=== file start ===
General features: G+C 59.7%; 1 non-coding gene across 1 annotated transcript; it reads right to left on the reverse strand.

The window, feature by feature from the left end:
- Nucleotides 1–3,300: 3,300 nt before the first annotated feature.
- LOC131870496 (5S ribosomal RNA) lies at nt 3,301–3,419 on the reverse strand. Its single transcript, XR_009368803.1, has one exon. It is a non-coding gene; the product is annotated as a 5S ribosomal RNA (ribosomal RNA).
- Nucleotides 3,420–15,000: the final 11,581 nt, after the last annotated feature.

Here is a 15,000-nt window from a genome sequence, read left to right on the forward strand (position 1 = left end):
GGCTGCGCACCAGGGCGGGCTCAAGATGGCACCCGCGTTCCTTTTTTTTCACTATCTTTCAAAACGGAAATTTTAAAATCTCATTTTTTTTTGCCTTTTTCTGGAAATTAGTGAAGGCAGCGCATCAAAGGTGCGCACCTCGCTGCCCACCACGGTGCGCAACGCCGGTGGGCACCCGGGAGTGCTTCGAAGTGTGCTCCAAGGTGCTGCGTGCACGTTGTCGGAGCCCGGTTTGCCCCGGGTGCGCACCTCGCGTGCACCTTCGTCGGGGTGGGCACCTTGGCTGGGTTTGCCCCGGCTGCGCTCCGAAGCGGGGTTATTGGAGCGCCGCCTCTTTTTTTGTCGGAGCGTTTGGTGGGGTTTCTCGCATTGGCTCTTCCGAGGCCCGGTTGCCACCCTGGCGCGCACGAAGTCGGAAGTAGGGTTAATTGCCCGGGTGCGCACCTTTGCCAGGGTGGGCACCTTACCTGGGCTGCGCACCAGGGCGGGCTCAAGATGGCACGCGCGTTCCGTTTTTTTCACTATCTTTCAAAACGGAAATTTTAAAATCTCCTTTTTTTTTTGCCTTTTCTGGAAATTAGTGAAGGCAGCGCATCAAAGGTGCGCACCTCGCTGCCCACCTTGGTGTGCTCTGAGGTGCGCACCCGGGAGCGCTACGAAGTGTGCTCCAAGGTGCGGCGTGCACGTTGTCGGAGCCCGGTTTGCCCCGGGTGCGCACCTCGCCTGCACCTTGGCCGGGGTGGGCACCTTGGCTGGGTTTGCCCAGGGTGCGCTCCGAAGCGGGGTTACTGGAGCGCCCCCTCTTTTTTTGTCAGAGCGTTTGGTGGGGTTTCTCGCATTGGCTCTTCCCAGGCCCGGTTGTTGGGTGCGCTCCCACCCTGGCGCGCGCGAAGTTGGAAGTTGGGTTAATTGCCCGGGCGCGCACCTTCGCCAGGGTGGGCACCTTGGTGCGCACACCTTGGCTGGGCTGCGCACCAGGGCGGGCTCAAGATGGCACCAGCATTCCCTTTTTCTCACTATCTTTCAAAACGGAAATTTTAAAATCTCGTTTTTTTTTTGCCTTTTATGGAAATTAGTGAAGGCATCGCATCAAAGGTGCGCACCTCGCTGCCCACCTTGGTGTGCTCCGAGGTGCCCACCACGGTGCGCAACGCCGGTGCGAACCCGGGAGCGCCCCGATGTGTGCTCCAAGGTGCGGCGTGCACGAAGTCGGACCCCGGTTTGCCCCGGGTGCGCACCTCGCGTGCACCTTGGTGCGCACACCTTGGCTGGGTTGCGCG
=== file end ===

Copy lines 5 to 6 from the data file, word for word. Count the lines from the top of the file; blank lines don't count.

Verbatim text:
- Nucleotides 3,420–15,000: the final 11,581 nt, after the last annotated feature.

Here is a 15,000-nt window from a genome sequence, read left to right on the forward strand (position 1 = left end):